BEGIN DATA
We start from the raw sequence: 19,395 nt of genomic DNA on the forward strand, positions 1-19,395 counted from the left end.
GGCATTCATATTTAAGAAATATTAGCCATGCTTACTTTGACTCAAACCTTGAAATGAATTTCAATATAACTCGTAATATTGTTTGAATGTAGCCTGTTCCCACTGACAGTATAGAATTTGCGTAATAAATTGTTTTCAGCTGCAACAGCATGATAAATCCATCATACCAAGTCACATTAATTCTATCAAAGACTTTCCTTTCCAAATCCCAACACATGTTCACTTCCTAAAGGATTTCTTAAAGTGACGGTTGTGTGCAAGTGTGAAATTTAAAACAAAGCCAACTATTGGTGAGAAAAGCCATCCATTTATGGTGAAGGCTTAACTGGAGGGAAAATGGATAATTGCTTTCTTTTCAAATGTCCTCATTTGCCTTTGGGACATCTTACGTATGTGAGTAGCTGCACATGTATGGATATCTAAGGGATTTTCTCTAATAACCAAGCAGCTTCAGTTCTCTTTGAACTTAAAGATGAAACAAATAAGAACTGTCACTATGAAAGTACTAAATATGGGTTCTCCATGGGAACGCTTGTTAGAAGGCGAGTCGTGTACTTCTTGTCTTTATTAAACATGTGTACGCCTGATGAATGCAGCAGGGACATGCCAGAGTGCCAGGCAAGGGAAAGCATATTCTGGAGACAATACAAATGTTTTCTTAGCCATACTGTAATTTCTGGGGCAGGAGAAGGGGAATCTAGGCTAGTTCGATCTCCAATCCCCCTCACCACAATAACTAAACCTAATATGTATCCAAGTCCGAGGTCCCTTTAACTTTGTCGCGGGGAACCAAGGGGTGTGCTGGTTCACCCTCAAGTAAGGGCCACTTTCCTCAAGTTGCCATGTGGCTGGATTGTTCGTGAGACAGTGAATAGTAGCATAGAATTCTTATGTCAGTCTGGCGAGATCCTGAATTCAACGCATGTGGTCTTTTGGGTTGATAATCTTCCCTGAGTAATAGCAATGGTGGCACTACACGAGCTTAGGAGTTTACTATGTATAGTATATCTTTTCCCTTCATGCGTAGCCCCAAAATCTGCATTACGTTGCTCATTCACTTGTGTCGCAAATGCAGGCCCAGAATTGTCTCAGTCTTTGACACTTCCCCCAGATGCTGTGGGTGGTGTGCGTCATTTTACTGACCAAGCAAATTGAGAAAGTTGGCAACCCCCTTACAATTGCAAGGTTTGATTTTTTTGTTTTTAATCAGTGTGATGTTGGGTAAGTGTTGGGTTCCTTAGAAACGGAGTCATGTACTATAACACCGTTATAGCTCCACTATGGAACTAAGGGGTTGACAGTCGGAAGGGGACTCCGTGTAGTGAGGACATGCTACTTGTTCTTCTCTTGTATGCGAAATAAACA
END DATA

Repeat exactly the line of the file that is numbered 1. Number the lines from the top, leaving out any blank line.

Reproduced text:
We start from the raw sequence: 19,395 nt of genomic DNA on the forward strand, positions 1-19,395 counted from the left end.